I didn't realise what a boy's club it was until the Head of IT came over to our bank of desks to laughingly chat with the other boys in my team about the round of golf they'd had that weekend. Never once did anyone ask if I wanted to join them.
It started when I took on the role of manager when my manager was on maternity leave. During this time I got pregnant. My manager chose not to return to the firm after her maternity leave and they were looking to recruit.
One day, a manager started talking about a trans woman who had recently interviewed for a job with the company, and almost immediately it became a slew of vicious insults, slurs, and incredibly personal, nasty comments about the woman's appearance, body, lifestyle, sexual history, etc.
At first, I felt he had issues just with me as he would block a lot of my ideas take my work and present it in a way that made it look like it was his. It was challenging because it’s was such a nuanced situation as he wasn’t openly sexist. It was really confusing.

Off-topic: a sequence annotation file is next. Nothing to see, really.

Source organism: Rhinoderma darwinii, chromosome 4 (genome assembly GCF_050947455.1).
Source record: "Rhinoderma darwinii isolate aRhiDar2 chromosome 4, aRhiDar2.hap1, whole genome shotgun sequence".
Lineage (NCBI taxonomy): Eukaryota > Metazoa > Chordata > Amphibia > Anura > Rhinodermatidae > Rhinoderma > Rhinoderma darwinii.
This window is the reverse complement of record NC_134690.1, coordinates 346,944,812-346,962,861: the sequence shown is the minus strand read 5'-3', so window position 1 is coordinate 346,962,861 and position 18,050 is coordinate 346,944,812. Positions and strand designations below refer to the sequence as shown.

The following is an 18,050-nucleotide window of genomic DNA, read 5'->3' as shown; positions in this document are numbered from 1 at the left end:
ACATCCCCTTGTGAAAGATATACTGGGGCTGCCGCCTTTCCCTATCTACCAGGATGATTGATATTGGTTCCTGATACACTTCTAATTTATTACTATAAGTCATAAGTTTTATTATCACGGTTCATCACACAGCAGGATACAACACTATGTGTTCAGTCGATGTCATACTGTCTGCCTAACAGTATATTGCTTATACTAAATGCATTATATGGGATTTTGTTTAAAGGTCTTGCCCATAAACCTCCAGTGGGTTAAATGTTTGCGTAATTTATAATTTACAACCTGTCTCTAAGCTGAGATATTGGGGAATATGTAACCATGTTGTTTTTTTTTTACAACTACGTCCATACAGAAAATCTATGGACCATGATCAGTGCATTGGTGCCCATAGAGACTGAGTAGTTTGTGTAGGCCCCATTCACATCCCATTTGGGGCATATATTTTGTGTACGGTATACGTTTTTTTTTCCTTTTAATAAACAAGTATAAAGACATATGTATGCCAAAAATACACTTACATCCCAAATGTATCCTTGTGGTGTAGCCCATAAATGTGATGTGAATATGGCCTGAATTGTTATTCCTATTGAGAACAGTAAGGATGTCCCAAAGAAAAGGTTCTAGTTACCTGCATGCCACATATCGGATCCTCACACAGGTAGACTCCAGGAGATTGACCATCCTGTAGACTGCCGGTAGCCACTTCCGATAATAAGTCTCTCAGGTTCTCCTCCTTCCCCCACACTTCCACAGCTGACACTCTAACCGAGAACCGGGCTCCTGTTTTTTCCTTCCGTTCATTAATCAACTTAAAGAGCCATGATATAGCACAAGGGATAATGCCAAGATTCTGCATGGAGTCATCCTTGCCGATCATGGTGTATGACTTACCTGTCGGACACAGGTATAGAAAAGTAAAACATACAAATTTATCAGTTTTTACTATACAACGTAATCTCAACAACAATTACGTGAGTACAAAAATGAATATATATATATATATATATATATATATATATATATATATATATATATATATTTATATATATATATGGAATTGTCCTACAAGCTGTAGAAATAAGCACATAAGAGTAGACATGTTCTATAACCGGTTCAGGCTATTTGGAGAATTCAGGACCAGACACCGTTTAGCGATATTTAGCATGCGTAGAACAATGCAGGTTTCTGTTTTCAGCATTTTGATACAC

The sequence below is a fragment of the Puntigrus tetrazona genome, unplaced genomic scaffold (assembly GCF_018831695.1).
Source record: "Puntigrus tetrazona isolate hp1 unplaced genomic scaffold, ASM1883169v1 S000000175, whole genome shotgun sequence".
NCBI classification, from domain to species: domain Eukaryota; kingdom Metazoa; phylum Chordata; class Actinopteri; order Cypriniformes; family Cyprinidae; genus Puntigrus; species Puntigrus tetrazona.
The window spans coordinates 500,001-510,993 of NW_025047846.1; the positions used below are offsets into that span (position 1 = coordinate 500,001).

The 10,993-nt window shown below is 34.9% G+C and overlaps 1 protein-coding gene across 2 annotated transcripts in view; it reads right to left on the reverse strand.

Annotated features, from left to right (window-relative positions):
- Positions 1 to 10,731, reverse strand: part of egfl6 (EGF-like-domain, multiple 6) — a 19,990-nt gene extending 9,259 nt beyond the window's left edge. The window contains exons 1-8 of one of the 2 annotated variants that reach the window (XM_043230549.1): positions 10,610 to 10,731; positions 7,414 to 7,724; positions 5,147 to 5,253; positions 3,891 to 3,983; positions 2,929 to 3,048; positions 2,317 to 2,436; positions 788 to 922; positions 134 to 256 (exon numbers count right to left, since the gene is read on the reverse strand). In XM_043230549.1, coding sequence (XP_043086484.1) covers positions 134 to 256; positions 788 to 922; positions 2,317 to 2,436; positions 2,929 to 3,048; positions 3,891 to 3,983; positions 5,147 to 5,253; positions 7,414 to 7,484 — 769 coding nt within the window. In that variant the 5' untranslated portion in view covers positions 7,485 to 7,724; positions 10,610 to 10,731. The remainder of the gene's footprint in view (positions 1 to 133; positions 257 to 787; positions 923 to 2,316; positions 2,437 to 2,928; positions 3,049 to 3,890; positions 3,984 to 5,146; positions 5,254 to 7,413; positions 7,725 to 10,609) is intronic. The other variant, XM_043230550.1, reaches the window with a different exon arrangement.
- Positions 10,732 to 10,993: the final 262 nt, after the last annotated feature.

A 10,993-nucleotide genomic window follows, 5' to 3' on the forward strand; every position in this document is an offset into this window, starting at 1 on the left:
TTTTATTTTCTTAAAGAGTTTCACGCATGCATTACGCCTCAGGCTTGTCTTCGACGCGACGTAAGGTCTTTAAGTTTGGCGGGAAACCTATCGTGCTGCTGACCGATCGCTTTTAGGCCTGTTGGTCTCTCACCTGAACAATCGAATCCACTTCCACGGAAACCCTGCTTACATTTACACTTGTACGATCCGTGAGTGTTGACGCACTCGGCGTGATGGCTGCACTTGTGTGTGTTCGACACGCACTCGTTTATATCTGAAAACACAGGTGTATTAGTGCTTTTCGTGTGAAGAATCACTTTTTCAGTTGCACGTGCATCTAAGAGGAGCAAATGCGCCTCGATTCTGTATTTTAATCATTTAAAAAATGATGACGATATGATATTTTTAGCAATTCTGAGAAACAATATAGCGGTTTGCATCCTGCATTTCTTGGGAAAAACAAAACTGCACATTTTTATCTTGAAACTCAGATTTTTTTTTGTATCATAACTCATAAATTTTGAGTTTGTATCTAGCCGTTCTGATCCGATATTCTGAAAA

My entire experience in the tech industry is as a new parent, and it’s quite different from my first career in nonprofits. While the third sector is mostly women, the tech industry is dominated by young men.Being a parent in tech is interesting because not many of my peers are women or even parents. Most of my coworkers are young men who aren’t parents and don’t know any parents.
In the beginning, it was just a little bit weird - my manager was really controlling but I thought this must just be how things work in the UK. He criticised everything that I did and restricted me a lot - I wasn't allowed to work on anything that didn't directly relate to his project which is very unusual. I ended up having to work a lot of nights and weekends because he wouldn't let me do my normal work during office hours.